Extensions are precisely what they sound like — additional features that extend Jupyter Notebooks's functionality. While a base Jupyter Notebook can do an awful lot, extensions offer some additional features that may help with specific workflows, or that simply improve the user experience.

For example, one extension called "Table of Contents" generates a table of contents for your notebook, to make large notebooks easier to visualize and navigate around.

Another one, called Variable Inspector, will show you the value, type, size, and shape of every variable in your notebook for easy quick reference and debugging.

Another, called ExecuteTime, lets you know when and for how long each cell ran — this can be particularly convenient if you're trying to speed up a snippet of your code.

These are just the tip of the iceberg; there are many extensions available.

Where Can You Get Extensions?

To get the extensions, you need to install Nbextensions. You can do this using pip and the command line. If you have Anaconda, it may be better to do this through Anaconda Prompt rather than the regular command line.

Close Jupyter Notebooks, open Anaconda Prompt, and run the following command: pip install jupyter_contrib_nbextensions && jupyter contrib nbextension install.

Once you've done that, start up a notebook and you should seen an Nbextensions tab. Clicking this tab will show you a list of available extensions. Simply tick the boxes for the extensions you want to enable, and you're off to the races!

Installing Extensions

Once Nbextensions itself has been installed, there's no need for additional installation of each extension. However, if you've already installed Nbextensons but aren't seeing the tab, you're not alone.This thread on Github details some common issues and solutions.

Extras: Line Magics in Jupyter

We mentioned magic commands earlier when we used %matplotlib inline to make Matplotlib charts render right in our notebook. There are many other magics we can use, too.

How to Use Magics in Jupyter

A good first step is to open a Jupyter Notebook, type %lsmagic into a cell, and run the cell. This will output a list of the available line magics and cell magics, and it will also tell you whether "automagic" is turned on.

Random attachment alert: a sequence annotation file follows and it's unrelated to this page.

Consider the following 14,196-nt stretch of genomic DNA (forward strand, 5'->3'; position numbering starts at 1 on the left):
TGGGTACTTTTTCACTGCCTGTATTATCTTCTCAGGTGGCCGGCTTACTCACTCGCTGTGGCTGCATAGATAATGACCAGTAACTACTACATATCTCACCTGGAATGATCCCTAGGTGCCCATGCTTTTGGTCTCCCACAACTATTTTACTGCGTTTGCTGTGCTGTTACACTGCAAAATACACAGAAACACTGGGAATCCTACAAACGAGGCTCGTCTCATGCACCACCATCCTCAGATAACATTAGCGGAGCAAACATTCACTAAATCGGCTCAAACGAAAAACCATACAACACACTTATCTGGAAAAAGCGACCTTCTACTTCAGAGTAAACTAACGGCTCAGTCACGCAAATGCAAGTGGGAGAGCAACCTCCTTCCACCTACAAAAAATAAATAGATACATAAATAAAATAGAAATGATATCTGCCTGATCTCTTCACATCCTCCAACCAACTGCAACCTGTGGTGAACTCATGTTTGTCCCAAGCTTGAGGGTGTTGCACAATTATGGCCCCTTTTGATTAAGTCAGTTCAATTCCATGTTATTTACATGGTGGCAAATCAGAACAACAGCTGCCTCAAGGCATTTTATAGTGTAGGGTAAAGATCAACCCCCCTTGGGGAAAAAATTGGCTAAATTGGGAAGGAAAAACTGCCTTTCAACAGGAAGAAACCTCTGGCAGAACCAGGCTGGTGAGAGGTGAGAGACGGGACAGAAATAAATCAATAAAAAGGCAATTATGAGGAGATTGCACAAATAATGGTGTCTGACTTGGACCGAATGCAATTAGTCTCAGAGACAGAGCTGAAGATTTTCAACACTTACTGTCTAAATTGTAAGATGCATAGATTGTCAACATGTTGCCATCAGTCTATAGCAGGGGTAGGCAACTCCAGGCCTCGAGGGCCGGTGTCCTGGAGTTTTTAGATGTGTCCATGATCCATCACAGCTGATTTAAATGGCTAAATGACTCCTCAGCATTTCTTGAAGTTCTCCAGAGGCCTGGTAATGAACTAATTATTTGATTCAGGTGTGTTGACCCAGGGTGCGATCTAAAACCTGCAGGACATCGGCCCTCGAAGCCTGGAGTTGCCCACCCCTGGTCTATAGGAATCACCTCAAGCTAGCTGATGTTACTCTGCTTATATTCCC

• Line magics operate on a single line of a code cell
  • Cell magics operate on the entire code cell in which they are called

If automagic is on, you can run a magic simply by typing it on its own line in a code cell, and running the cell. If it is off, you will need to put % before line magics and %% before cell magics to use them.

Many magics require additional input (much like a function requires an argument) to tell them how to operate. We'll look at an example in the next section, but you can see the documentation for any magic by running it with a question mark, like so:%matplotlib?

When you run the above cell in a notebook, a lengthy docstring will pop up onscreen with details about how you can use the magic.

A Few Useful Magic Commands

We cover more in the advanced Jupyter tutorial, but here are a few to get you started:

Magic Command What it does
%run Runs an external script file as part of the cell being executed.


For example, if %run appears in a code cell, will be executed by the kernel as part of that cell.

%timeit Counts loops, measures and reports how long a code cell takes to execute.
%writefile Save the contents of a cell to a file.


For example, %savefile would save the code cell as an external file called

%store Save a variable for use in a different notebook.
%pwd Print the directory path you're currently working in.
%%javascript Runs the cell as JavaScript code.

There's plenty more where that came from. Hop into Jupyter Notebooks and start exploring using %lsmagic!

Final Thoughts

Starting from scratch, we have come to grips with the natural workflow of Jupyter Notebooks, delved into IPython’s more advanced features, and finally learned how to share our work with friends, colleagues, and the world. And we accomplished all this from a notebook itself!

It should be clear how notebooks promote a productive working experience by reducing context switching and emulating a natural development of thoughts during a project. The power of using Jupyter Notebooks should also be evident, and we covered plenty of leads to get you started exploring more advanced features in your own projects.

If you’d like further inspiration for your own Notebooks, Jupyter has put together a gallery of interesting Jupyter Notebooks that you may find helpful and the Nbviewer homepage links to some really fancy examples of quality notebooks.

If you’d like to learn more about this topic, check out Dataquest's interactive Python Functions and Learn Jupyter Notebook course, and our Data Analyst in Python, and Data Scientist in Python paths that will help you become job-ready in around 6 months.

More Great Jupyter Notebooks Resources

Benjamin Pryke

About the author

Benjamin Pryke

Python and web developer with a background in computer science and machine learning. Co-founder of FinTech firm Machina Capital. Part-time gymnast and digital bohemian.